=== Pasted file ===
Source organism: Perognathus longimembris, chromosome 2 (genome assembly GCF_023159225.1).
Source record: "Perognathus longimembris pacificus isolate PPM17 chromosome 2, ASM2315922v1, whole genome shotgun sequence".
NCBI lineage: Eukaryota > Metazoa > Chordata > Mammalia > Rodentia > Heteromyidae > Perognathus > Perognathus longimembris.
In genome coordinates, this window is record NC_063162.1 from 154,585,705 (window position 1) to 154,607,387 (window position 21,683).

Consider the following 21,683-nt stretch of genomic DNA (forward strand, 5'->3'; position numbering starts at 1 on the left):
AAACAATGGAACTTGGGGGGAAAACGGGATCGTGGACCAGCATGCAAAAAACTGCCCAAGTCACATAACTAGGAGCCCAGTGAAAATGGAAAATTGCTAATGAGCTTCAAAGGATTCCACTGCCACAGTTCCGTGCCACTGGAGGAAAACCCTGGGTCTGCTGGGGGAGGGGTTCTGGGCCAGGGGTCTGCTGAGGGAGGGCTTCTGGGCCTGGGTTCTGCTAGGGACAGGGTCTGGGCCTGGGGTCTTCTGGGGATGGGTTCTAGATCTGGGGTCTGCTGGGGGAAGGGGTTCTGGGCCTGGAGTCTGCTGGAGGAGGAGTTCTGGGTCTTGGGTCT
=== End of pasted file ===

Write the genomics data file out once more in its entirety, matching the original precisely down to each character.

Source organism: Perognathus longimembris, chromosome 2 (genome assembly GCF_023159225.1).
Source record: "Perognathus longimembris pacificus isolate PPM17 chromosome 2, ASM2315922v1, whole genome shotgun sequence".
NCBI lineage: Eukaryota > Metazoa > Chordata > Mammalia > Rodentia > Heteromyidae > Perognathus > Perognathus longimembris.
In genome coordinates, this window is record NC_063162.1 from 154,585,705 (window position 1) to 154,607,387 (window position 21,683).

Consider the following 21,683-nt stretch of genomic DNA (forward strand, 5'->3'; position numbering starts at 1 on the left):
AAACAATGGAACTTGGGGGGAAAACGGGATCGTGGACCAGCATGCAAAAAACTGCCCAAGTCACATAACTAGGAGCCCAGTGAAAATGGAAAATTGCTAATGAGCTTCAAAGGATTCCACTGCCACAGTTCCGTGCCACTGGAGGAAAACCCTGGGTCTGCTGGGGGAGGGGTTCTGGGCCAGGGGTCTGCTGAGGGAGGGCTTCTGGGCCTGGGTTCTGCTAGGGACAGGGTCTGGGCCTGGGGTCTTCTGGGGATGGGTTCTAGATCTGGGGTCTGCTGGGGGAAGGGGTTCTGGGCCTGGAGTCTGCTGGAGGAGGAGTTCTGGGTCTTGGGTCT